Our cities, and the way we live and move about in them, are changing. Thanks to new technologies, such as energy efficiency optimisation in buildings, interconnected transport modes and digitised utilities optimised based on actual consumption patterns, there are so many ways our cities can be smarter, better places to live.
Recognising this, Infrastructure recently hosted the inaugural Smart Cities conference, aimed at educating delegates about the latest technologies being deployed across all aspects of a city — from buildings to transport and utilities — and showcasing the ways organisations can work with related industries to maximise the benefits for residents.
The conference took place from 30–31 May at the Pullman Albert Park in Melbourne, and was attended by a cross-section of city makers, including federal, state and local government representatives; town planners; owners of critical infrastructure; product and service providers; and many more.
What distinguished this conference from others in the smart cities space was the incredibly high calibre of speakers who addressed delegates, sharing their expertise in a wide range of areas.
Kicking things off on day one of the conference was International Keynote Speaker, Mark Dowd, the Executive Director of Washington D.C.-based Smart Cities Lab. As the former Smart Cities Advisor to Barack Obama, Mark’s experience at the highest levels of government proved to be invaluable to delegates.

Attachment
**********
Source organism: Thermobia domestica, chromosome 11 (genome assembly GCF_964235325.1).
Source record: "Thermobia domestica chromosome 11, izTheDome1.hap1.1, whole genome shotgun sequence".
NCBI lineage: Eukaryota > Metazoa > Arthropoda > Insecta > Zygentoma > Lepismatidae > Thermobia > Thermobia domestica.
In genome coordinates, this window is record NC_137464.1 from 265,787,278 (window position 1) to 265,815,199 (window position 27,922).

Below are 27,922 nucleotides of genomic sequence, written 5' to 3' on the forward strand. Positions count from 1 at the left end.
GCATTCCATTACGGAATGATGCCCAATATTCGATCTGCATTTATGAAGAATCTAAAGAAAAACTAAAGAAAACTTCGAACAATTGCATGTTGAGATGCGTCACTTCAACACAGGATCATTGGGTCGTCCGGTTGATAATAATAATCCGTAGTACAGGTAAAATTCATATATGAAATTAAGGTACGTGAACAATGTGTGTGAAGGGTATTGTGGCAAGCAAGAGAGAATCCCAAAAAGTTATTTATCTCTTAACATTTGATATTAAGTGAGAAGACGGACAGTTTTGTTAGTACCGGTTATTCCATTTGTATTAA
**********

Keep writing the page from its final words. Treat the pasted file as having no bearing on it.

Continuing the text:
His presentation centred around his extensive experience in policy development and implementation relating to smart cities, technology, mobility, public-private partnerships, energy and environmental issues.
As well as providing the International Keynote, on day two of the conference, Mark hosted the “Council Challenge Roundtable”, where 20 delegates were able to work through some of their critical smart cities-related issues with Mark in an intimate setting.
Our Domestic Keynote Speaker, Vi Le, Stakeholder Engagement Manager at Standards Australia, was able to provide practical advice for delegates on the Smart Cities Strategic Roadmap that Standards Australia is currently developing. This roadmap is being developed in recognition of the increasingly important role smart cities-related technologies will be playing in Australia, and is aimed at identifying a framework for different levels of government to develop their smart cities strategy around.
These keynote presentations were supported by five interesting and informative presentations:
- Peter Colacino from Infrastructure Australia spoke about smarter mobility and its role in addressing Australia’s future infrastructure challenges
- Craig Lawton, IoT & Smart Cities Specialist, A/NZ Public Sector at Amazon Web Services, discussed the IoT implications for smart cities
- Sarah Barns from ESEM Projects asked delegates what kind of smart city they want to build
- Michelle Price, CEO of the Australian Cyber Security Growth Network, provided strategies for keeping our cities smart and secure
- Lucinda Hartley from Neighbourlytics discussed whether smart cities can actually help make us happier
Day one also included the council panel session, where Adam Mowlam, Manager, Smart City Office at Wyndham City Council; Stephen Rufus, Chief Executive Officer at City of Port Lincoln; and Shweta Babbar, Chief Transformation Officer at Glen Eira City Council discussed some of the critical issues around smart city implementation at the local government level.